D Game Design as Social Interactivity (Mostly MMOs and co-op centric games like Left 4 Dead) – These games have focused on trying to bring players together, at which some are more successful than others. The emphasis is on providing players with the tools & motivation to work together to achieve a common goal, simple or otherwise. This might potentially also cover interacting with non-player-characters, this is yet to be defined.

E Game Design as Fun (Most games) – Currently the most popular emphasis for games (Not necessarily a bad thing, per se) where there is an emphasis on trying to make sure the player is having a good time all the time and preventing boredom, frustration and fatigue from getting in the way of the fun. There are of course many kinds of fun, so this category is slightly iffy in terms of pinning down it’s specifics.

F Game Design as Accessibility (Casual & Part Time or quick web/mobile games) – There’s been a big move towards  casual games, but I’m not yet honestly convinced that design philosophies have kept up. Theres certainly been a move to simplify games for console control schemes, but sometimes I’ll see what looks like simplification made to a game that should have merely been streamlining. Anyway, in this category, there is an emphasis on making the game easy to get into and easy to get out of, save points are counter-intuitive if you are aiming for accessibility as your primary gameplay sphere, let the player choose where to save/pause so that he/she can go put food in the oven or change a babies diapers (etc).

E Game Design as Discovery (Fallout 3, recent Elder Scrolls games, Grand Theft Auto series and several MMOs) – Games with Discovery as their primary Gameplay Sphere focus on providing an environment suitable for exploration. Few games attempt to follow this path extensively, due to the amount of content both in design terms and content creation terms required to pull off a satisfying world to explore, some may sidestep this problem altogether by giving players the ability to shape a lot of the content of the world such as Wurm Online which focuses on letting players populate the world with buildings and so on.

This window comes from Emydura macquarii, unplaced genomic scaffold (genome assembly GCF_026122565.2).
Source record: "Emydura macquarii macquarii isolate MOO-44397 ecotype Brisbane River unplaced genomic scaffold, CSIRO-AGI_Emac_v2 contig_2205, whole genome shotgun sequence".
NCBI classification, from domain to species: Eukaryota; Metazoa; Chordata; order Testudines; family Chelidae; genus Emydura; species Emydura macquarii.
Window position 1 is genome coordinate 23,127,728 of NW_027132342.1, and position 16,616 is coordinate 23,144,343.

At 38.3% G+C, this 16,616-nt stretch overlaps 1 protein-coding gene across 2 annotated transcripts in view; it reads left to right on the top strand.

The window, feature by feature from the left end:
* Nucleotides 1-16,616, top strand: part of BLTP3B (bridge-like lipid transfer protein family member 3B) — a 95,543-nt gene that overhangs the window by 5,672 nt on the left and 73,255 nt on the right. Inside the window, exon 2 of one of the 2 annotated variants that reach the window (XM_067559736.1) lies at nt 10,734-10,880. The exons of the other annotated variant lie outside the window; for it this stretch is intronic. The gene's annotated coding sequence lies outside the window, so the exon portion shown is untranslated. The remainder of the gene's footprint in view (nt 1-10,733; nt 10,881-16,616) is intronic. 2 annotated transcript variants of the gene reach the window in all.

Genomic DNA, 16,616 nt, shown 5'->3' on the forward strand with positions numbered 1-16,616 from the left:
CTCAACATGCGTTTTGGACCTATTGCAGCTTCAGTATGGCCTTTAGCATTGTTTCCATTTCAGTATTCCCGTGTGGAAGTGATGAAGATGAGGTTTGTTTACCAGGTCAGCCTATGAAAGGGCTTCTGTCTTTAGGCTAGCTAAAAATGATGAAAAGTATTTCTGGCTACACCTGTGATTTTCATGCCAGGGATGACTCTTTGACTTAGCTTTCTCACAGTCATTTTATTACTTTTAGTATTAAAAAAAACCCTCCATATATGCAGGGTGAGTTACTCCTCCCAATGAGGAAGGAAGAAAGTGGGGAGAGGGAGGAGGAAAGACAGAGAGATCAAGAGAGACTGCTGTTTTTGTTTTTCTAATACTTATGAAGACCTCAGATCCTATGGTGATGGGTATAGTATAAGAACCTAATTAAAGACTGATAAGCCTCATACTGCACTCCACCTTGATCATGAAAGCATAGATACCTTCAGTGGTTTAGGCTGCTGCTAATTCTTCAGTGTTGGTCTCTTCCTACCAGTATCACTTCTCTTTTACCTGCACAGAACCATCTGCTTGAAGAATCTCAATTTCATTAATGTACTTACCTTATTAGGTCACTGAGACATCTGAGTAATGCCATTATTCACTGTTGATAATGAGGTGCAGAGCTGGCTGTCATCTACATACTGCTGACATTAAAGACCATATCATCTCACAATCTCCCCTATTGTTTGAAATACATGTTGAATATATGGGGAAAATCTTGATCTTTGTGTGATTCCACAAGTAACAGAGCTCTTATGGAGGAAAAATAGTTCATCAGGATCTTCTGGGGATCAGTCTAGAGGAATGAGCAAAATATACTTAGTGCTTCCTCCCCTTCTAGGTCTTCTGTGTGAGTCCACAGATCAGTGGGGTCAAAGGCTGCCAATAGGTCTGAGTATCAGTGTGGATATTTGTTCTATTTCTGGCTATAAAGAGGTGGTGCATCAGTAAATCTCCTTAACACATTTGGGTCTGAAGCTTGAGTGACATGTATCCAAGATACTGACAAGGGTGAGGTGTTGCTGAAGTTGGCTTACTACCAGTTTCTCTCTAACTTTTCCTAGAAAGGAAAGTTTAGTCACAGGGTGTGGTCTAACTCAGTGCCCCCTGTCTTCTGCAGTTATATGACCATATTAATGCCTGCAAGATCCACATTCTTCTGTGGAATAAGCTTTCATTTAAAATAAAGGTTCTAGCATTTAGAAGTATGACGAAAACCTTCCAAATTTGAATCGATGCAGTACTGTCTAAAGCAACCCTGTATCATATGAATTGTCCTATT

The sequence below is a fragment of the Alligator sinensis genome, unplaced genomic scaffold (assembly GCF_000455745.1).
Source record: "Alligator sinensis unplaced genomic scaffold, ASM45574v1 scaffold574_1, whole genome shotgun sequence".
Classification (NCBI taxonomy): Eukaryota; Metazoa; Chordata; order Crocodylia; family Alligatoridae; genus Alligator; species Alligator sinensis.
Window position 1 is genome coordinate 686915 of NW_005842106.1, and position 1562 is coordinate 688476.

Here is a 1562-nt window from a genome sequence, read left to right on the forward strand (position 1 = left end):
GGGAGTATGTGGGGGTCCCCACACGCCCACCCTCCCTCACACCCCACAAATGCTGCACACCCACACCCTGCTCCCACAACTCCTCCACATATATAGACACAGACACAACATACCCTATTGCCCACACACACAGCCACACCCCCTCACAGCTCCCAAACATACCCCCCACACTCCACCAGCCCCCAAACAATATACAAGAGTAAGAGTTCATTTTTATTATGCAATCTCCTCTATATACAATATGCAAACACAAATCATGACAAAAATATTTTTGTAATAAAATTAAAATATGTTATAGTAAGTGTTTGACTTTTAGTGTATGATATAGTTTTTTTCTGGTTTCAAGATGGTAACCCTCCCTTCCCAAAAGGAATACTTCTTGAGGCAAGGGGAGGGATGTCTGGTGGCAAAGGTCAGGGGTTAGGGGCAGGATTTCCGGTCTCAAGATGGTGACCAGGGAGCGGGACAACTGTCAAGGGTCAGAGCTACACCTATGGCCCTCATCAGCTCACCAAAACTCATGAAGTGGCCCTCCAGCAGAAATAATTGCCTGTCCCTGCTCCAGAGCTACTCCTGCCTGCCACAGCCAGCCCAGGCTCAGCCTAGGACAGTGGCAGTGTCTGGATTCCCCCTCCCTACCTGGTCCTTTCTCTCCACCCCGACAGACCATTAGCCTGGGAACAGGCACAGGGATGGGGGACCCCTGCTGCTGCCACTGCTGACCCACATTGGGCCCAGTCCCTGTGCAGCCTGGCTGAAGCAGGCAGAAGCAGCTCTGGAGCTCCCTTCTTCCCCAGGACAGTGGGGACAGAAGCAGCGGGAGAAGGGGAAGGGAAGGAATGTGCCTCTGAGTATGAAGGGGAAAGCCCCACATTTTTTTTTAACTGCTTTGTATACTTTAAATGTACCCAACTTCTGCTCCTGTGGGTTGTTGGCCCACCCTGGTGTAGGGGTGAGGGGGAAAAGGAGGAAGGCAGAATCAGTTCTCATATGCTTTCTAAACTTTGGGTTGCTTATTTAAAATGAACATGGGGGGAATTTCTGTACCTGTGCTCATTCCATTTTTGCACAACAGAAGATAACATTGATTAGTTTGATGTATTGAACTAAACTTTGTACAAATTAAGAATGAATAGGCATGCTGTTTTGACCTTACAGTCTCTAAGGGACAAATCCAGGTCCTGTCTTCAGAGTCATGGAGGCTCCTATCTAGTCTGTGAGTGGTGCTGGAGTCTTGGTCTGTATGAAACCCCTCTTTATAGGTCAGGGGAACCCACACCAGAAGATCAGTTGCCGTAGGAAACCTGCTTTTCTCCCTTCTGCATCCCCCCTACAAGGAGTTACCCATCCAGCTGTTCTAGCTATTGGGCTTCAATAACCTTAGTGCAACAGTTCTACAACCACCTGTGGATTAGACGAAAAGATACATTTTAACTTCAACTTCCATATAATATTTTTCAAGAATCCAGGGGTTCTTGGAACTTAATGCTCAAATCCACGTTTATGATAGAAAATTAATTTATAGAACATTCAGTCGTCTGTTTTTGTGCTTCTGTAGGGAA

It is unlikely that any one game would only fit into a single gameplay sphere, what actually tends to happen is that a game will have a hierarchy of spheres, some with greater importance than others. These might intersect partially or be entirely one on top of another. When designing a game, consider which gameplay spheres are of the greatest importance to the design, then ask yourself with each feature how that feature fits into the gameplay spheres if at all… It may highlight that a particular feature isn’t really all that appropriate for the game, in which case, consider removing the feature altogether or changing it to fit into the primary & secondary spheres that your game is already encompased by.

Some analysis suggests that for the most part, games tend to have a primary sphere and then one or more secondary spheres. In some cases, a game might have two primary gameplay spheres with roughly equal value, if we were to return to some survival horror games, these are on occasion equal measure gameplay as discovery and gameplay as experience as a dual primary sphere, with a secondary sphere of gameplay as challenge which deals mostly with helping to maintain the overall tension of the game.


4 Responses to “Categorising Games, Gameplay Spheres Theory”

  1. buyvigrx Says:

    It sounds like you’re creating problems yourself by trying to solve this issue instead of looking at why their is a problem in the first place.

  2. Savannah Says:

    Awesome blog!

    I thought about starting my own blog too but I’m just too lazy so, I guess Ill just have to keep checking yours out.

  3. Robert Farr Says:

    Honestly, I’m impressed you both read the whole thing!

  4. Team Roster Says:

    You you should edit the post name Categorising Games, Gameplay Spheres Theory The Dreaming Game Designer to more suited for your subject you make. I liked the the writing even sononetheless.